Tell me something


Tell me something I don’t know. Everyone who holds the line is not brave, and everyone who gazes over channels is not a dreamer. And I am neither. I am eating paper in the back of a dark cab and filing through phonemes. The girl in my past who slept near a mummy was another version of me. The boy in your past who shot a squirrel in the gut was another version of you. The problem is that the girl woke up without prompting, and the boy cried instead of laughed. When I give the cab driver my cash, he does not notice the bite out of the corner of that 5, the ink smudges under my nose. I guess I didn’t warn you it was monsoon season. I guess I figured you could tell by the rain.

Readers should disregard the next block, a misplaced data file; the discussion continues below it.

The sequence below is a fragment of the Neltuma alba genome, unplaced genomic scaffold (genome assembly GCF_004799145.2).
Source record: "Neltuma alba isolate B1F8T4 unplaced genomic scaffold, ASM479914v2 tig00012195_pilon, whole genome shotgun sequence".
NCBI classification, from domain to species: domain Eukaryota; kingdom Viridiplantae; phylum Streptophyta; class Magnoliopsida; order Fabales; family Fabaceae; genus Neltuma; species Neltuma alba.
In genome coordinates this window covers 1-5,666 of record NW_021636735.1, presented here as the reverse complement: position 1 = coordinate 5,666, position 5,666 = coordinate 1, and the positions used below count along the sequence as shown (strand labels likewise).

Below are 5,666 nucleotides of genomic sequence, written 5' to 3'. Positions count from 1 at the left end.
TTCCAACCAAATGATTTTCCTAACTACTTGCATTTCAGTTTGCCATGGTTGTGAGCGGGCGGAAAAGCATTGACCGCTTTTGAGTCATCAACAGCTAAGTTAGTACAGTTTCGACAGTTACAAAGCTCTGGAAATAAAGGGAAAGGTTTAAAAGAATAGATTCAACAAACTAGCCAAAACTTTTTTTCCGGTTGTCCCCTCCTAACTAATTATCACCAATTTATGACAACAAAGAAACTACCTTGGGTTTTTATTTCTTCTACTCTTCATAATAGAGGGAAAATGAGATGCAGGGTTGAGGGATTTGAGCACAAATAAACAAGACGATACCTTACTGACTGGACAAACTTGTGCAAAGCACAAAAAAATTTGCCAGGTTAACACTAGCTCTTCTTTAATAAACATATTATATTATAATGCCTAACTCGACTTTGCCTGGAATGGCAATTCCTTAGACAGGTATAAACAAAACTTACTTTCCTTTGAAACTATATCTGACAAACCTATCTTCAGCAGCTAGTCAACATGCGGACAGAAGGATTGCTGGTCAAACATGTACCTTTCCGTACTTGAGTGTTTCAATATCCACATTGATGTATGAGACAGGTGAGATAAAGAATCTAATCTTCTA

Elizabeth Wilcox is currently a PhD student in the Literature & Creative Writing program at the University of Southern California. She is an editor for Gold Line Press, and her poems have recently appeared in such publications as The Indiana Review, Hot Metal Bridge, RHINO, and The Cortland Review.